The principal purpose of a Special Needs Trust (SNT) is to preserve public benefits for beneficiaries with disabilities. The benefits at issue are primarily benefits that are “asset sensitive,” that is, benefits that require the recipient to have resources and income below a certain level to qualify.
SNTs are divided into first party SNTs and third party SNTs.
An SNT established to manage litigation proceeds on behalf of a plaintiff with a disability, with funds that belong to the plaintiff, is a type of first party SNT referred to as a litigation special needs trust. An example is where the person with the disability was involved in a car accident and received compensation from a law suit.
An SNT established in traditional estate planning, i.e., by parents for a son or daughter with disabilities, is referred to as a third party SNT, because the assets that fund the trust belong to a third party, not the beneficiary with a disability.
A properly designed and administered trust can provide funds to supplement the public benefits of a person with disabilities without interfering with those benefits while at the same time providing assets that will meet the supplemental needs of the person with a disability (those that go beyond food, shelter, and clothing and the medical and long term supports and services of Medicaid). The Special Needs Trust can fund those additional needs. In fact, the Special Needs Trust must be designed specifically to supplement, not replace public benefits. Parents should be aware that funds from the trust cannot be distributed directly to the disabled beneficiary. Instead, it must be disbursed to third parties who provide goods and services for use and enjoyment by the disabled beneficiary.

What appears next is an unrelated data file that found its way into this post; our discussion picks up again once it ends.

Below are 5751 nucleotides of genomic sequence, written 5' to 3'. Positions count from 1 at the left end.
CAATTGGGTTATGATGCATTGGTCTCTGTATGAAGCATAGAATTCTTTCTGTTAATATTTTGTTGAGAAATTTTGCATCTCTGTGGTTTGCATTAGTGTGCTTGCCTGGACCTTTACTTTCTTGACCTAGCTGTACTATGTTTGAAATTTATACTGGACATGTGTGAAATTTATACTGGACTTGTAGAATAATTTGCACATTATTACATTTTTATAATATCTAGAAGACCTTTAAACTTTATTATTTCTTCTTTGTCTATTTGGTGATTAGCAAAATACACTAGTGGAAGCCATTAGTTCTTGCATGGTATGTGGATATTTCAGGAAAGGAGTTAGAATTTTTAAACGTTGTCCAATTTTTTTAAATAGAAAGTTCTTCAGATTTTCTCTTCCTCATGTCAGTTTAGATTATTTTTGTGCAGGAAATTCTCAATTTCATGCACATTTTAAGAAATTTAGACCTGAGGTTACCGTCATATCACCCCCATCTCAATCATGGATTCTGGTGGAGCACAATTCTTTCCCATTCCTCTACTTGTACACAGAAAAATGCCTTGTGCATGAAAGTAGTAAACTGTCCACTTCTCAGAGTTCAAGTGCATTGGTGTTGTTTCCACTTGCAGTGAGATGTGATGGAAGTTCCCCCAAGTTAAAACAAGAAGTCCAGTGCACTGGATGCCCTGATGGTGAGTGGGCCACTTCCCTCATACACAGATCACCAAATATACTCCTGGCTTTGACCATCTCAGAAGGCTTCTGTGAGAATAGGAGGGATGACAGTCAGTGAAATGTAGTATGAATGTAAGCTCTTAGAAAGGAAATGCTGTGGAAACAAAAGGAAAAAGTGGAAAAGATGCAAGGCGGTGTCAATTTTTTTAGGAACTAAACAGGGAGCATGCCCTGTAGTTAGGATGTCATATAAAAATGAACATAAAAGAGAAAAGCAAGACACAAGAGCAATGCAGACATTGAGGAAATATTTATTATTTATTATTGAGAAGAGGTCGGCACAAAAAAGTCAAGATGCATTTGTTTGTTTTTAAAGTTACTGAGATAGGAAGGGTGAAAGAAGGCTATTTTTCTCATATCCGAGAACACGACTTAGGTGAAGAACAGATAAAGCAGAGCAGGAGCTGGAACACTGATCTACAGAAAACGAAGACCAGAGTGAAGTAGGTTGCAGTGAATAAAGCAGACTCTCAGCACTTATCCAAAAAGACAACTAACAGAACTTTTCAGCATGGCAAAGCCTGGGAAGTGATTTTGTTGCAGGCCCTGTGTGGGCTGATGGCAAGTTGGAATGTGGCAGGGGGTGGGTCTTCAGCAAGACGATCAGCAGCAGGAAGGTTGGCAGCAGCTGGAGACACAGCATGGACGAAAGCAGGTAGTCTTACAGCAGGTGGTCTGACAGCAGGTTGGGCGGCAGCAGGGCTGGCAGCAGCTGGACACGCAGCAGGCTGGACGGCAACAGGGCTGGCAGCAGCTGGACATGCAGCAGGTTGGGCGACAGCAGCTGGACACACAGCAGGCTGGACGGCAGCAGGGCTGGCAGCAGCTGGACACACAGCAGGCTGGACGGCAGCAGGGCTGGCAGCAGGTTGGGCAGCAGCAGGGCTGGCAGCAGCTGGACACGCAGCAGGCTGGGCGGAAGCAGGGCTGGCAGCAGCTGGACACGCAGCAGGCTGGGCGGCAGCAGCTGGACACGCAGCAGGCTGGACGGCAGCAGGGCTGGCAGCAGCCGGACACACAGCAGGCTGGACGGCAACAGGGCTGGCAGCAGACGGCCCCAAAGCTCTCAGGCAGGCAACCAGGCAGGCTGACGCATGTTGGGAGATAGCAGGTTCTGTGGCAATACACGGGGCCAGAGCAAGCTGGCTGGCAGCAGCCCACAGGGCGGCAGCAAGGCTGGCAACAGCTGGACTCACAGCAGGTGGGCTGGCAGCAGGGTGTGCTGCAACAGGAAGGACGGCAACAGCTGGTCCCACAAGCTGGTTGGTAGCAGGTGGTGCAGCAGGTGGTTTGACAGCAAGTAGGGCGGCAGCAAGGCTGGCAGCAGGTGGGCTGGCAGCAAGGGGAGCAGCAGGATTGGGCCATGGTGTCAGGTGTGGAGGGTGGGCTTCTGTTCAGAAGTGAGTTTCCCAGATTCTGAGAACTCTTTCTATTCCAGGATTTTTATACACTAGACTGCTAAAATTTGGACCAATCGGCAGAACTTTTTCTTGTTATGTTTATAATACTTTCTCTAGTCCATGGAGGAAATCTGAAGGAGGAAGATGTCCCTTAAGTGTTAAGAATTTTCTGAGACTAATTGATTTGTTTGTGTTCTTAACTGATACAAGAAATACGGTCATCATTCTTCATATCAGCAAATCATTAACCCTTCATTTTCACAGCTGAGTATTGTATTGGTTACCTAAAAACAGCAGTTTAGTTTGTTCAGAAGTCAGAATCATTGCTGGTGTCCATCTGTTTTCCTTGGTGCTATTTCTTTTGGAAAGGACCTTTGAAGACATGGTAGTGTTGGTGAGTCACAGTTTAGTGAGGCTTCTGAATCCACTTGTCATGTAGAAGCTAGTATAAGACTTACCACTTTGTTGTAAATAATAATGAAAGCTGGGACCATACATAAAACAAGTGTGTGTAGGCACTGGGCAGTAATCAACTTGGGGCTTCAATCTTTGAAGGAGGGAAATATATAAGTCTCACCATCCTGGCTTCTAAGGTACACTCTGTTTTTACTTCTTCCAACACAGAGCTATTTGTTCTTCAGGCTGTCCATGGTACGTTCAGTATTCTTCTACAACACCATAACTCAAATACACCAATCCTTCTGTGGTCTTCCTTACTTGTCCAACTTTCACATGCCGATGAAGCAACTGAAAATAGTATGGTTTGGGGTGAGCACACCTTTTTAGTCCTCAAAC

The Special Needs Trust can be used for a variety of life-enhancing expenditures without compromising your loved ones’ eligibility such as:
- Annual check-ups at an independent medical facility;
- Attendance of religious services;
- Supplemental education and tutoring;
- Out-of-pocket medical and dental expenses;
- Transportation (including purchase of a vehicle);
- Maintenance of vehicles;
- Purchase materials for a hobby or recreation activity;
- Funds for trips or vacations;
- Funds for entertainment such as movies, shows or ballgames;
- Purchase of goods and services that add pleasure and quality to life: computers, videos, furniture, or electronics;
- Athletic training or competitions;
- Special dietary needs; and
- Personal care attendant or escort.
Considering the fact that accident or illness can strike a loved one at any time, resulting in disability at any age, every good estate plan should include standby phrasing for such contingencies.